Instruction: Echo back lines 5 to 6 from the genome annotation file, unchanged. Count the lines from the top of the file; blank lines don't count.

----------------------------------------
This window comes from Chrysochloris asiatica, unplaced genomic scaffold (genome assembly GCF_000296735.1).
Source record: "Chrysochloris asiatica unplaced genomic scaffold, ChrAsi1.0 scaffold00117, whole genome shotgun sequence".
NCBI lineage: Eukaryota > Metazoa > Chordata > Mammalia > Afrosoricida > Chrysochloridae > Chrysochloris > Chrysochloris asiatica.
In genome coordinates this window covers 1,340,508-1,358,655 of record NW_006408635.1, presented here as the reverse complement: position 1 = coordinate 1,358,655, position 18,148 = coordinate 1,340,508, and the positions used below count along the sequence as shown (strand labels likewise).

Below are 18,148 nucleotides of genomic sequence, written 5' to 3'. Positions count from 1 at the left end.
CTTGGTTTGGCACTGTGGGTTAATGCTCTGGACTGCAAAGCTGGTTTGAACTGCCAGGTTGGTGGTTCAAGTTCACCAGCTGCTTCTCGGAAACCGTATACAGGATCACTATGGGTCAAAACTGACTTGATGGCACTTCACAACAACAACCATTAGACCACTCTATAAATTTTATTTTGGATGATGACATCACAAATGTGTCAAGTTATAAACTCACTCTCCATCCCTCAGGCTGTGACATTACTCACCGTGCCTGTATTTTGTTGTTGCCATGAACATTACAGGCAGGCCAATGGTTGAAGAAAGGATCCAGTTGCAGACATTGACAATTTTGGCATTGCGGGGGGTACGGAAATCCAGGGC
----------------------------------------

Below are 18,148 nucleotides of genomic sequence, written 5' to 3'. Positions count from 1 at the left end.
CTTGGTTTGGCACTGTGGGTTAATGCTCTGGACTGCAAAGCTGGTTTGAACTGCCAGGTTGGTGGTTCAAGTTCACCAGCTGCTTCTCGGAAACCGTATACAGGATCACTATGGGTCAAAACTGACTTGATGGCACTTCACAACAACAACCATTAGACCACTCTATAAATTTTATTTTGGATGATGACATCACAAATGTGTCAAGTTATAAACTCACTCTCCATCCCTCAGGCTGTGACATTACTCACCGTGCCTGTATTTTGTTGTTGCCATGAACATTACAGGCAGGCCAATGGTTGAAGAAAGGATCCAGTTGCAGACATTGACAATTTTGGCATTGCGGGGGGTACGGAAATCCAGGGC